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interviews

Thomas K. Gilhool chapter 7


chapters

Chapter 1: Early Career and Association with PARC
Chapter 2: PARC Approaches Gilhool
Chapter 3: Right to Education Case
Chapter 4: Brother's institutionalization influenced Tom's thoughts on Right to Education Case
Chapter 5: Right to Education Heard in Federal Court
Chapter 6: Media and Reaching Diverse Audiences
Chapter 7: Fundamental Shift for the Educational System (you are here)
Chapter 8: Meaningful Provisions in Consent Decree
Chapter 9: Implementation of Consent Decree
Chapter 10: Impact of Right to Education Case on Tom's Career

transcript - entire interview

Thomas K. Gilhool Interview (Word)


transcript - current chapter

Chapter 7: Fundamental Shift for the Educational System

18:01:28:16 - 18:04:04:19 LS: It seems that what you were presenting with this case, for the courts, for the education system was really fundamental shift in thinking about how all children were educated.

TG: Sure.

LS: Do children respond to the standards of the school, or do schools respond to the needs of the child?

TG: That's, that's very perceptive and very early, all of the people in this case, um, the leadership of the ARC and all of the rest of us became aware that what would improve schooling indeed make it possible for children with disabilities would improve schooling or everybody. And, and very much later, a very important leader in the movement of people with physical disabilities, Sharon Mistler of Oklahoma and then of Washington DC, a central figure in Section 50 of the Rehabilitation Act and a central figure in the enactment of the American with Disabilities Act. She had been at the University of Illinois, at Champaign Urbana and she told the story about the masters' thesis written in the 1950's following the University of Illinois' installation of curb cuts on the campus at Champaign Urbana, and the writer of the master's thesis had interviewed all of the constituencies at the university asking why they thought there were now curb cuts at every corner. And the young faculty said "so we can ride our bicycles more easily", and the young faculty wives, marks it as the '50s, "so we can more easily push our baby carriages", and the groundskeeper, "so that we can more easily move our heavy equipment around campus", and the jocks," so that we can more easily do our miles of jogging", and so on. In other words, what improves the world for people with disabilities improves it for everyone. And indeed so many of the important insights of the states of the art in the education effective education of children with disability have done so much for the education of other children.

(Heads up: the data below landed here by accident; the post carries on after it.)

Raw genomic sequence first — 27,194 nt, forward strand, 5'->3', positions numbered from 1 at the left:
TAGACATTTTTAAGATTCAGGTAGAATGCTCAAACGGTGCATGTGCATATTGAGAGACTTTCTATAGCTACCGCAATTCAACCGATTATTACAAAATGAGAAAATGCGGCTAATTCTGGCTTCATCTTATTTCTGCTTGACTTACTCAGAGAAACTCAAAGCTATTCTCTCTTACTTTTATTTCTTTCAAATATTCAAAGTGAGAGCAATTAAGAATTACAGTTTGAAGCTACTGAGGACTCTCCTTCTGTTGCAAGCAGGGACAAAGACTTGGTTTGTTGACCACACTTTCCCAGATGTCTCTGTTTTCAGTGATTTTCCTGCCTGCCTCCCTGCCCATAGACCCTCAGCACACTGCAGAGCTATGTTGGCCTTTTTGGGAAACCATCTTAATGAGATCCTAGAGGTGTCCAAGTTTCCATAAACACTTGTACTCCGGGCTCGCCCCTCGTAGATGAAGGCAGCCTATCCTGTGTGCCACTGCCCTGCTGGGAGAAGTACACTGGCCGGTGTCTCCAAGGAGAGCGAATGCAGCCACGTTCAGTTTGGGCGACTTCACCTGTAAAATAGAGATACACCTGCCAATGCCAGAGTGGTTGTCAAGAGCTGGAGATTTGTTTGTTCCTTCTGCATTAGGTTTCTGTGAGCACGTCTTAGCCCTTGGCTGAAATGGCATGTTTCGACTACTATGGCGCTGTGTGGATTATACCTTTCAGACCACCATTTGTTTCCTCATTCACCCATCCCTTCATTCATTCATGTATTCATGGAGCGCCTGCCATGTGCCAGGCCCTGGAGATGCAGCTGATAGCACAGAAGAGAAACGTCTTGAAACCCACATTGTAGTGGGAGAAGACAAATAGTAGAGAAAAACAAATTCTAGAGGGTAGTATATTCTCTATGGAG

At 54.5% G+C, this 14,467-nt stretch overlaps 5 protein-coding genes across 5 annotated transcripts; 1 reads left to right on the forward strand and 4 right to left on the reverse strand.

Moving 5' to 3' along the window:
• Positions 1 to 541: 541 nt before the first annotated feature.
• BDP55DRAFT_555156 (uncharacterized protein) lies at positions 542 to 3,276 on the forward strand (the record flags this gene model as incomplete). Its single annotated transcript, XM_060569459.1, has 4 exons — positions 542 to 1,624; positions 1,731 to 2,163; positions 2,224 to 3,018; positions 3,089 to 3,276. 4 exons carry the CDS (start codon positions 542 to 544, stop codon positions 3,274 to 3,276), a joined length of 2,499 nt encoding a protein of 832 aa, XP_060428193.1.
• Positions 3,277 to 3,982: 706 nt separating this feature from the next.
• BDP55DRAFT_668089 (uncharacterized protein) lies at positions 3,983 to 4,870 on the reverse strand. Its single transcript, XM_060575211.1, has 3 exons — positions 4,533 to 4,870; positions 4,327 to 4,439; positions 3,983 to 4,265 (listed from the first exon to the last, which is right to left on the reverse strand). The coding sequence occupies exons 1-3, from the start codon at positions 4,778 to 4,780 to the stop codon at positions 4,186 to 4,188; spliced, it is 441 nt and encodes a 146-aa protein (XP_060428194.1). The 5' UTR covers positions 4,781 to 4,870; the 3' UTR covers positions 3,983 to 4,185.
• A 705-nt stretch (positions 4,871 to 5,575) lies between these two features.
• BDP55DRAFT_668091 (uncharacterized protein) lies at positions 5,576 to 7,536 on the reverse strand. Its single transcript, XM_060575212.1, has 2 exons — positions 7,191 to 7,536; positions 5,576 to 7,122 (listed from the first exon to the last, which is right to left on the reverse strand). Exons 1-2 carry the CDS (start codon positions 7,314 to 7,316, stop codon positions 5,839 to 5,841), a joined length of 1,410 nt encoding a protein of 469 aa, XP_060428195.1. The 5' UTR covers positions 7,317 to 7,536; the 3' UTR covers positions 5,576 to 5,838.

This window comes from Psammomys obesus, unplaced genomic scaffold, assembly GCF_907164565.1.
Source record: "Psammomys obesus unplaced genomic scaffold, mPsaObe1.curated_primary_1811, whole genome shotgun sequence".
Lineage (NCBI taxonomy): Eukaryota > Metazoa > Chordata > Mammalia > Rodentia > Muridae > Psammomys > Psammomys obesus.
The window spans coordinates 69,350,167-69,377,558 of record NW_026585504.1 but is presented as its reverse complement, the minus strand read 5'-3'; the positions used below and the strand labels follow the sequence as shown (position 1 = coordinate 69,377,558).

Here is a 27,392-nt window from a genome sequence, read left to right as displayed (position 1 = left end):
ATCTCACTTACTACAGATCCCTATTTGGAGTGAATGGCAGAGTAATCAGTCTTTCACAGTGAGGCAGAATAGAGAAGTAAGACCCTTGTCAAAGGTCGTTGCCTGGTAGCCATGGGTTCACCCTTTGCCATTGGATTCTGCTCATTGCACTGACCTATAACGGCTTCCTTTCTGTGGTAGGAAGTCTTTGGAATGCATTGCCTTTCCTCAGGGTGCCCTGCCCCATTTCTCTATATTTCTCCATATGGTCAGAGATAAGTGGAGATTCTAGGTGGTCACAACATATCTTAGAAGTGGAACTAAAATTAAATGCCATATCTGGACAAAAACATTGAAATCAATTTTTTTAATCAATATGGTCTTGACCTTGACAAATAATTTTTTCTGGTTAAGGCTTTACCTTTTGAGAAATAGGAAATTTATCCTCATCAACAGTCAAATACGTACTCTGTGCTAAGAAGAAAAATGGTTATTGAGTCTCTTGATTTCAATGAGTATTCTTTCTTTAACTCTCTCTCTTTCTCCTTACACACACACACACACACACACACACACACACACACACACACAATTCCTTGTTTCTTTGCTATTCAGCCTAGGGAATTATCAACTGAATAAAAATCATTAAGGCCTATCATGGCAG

18:04:04:23 - 18:05:51:16 LS: The principle issue that you put to the court dealt with the equality of access to education rather than the quality of access to education?

TG: No, no, no no, no , and yeah that's, you don't really...It isn't enough to persuade the court that there's something unequal going on here, there's something that offends the equality provisions in the Constitution and the equality commitment of the United States. You really have to, as you have to do in real life outside the courts, you really have to persuade the court that you can do it, that it can be done. Because what we were after was really effective teaching and learning. We weren't only after having the children in the schools. There were times when we said, Gee, even if it were only an equal right to babysitting, when kids are their, their active thirteen and fourteen year old for some hours of the day to relieve parents, it would have been a case worth bringing. But what we were after was serious focus upon the capabilities of these children by the schools. And so we had to make the record that they could learn, and here's how, here are some ideas, not full but some good idea of what will be necessary for it to happen.

18:05:52:16 - 18:08:37:27 LS: How long did you expect this hearing to be and ultimately, how long did it end up being?

TG: (Laughs) Well it ended up being one day, the four witnesses were done in one day. Uh, um we expected, we had the ten witnesses all set to come, four of them the next day, and another couple the next day and so on, and it was a considerable surprise when the Deputy Attorney General said maybe, maybe w can do this. And so we adjourned for, let's see, from - the hearing was in August, we had the courts first set of orders were on October the 8th. So we adjourned until sometime in late September and during that time we worked through what the orders would say. On what terms we would settle this court- this case- and what the Court would order the Commonwealth and all of the school districts to do. Um, and then, as I mentioned, the members of all classes, plaintiffs and defendants were entitled under the rules of the class action rules of the Federal Courts to notice, and the opportunity to be heard. And that notice was given to all school districts directly, and by the Commonwealth and the school districts to many parents, this is short of the notice to parent after the final orders, and so there were a couple of days of hearings in, maybe three, in February, and then the final decision and orders of the Court came in early June of 1972. Um, um, several school districts put on witnesses and we had the opportunity to cross examine them. A couple of parents came in because they were not satisfied with one or another provision in the preliminary orders. And, indeed, they had significant things to contribute which improved the orders in their final version.

18:08:44:00 - 18:08:58:19 Crew chatter


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